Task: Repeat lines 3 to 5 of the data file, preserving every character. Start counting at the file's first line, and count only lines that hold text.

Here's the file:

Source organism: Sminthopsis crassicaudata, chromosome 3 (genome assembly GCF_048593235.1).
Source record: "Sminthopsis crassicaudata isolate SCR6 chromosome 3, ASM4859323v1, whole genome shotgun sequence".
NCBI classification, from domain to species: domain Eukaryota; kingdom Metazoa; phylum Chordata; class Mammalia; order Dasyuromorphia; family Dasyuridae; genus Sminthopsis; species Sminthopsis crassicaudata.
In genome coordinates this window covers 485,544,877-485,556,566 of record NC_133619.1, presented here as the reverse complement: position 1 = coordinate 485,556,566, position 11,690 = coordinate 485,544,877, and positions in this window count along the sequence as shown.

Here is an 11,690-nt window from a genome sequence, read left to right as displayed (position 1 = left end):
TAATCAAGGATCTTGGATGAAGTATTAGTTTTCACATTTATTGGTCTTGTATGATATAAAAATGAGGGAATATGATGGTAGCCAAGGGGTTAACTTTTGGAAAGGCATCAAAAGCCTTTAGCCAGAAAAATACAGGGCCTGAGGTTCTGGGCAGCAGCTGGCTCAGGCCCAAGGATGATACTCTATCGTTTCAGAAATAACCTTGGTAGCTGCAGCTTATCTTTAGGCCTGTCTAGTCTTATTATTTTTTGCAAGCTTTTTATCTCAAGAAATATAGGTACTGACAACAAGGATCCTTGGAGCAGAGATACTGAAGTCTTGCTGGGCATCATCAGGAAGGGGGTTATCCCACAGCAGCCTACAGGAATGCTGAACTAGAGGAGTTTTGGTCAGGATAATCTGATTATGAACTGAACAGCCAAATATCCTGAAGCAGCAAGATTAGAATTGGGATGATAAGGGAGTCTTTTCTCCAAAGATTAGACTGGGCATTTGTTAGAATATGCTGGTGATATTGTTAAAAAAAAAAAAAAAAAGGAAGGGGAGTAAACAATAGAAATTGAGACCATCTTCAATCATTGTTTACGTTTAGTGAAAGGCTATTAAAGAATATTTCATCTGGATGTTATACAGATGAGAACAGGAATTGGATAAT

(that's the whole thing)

NCBI classification, from domain to species: domain Eukaryota; kingdom Metazoa; phylum Chordata; class Mammalia; order Dasyuromorphia; family Dasyuridae; genus Sminthopsis; species Sminthopsis crassicaudata.
In genome coordinates this window covers 485,544,877-485,556,566 of record NC_133619.1, presented here as the reverse complement: position 1 = coordinate 485,556,566, position 11,690 = coordinate 485,544,877, and positions in this window count along the sequence as shown.

Here is an 11,690-nt window from a genome sequence, read left to right as displayed (position 1 = left end):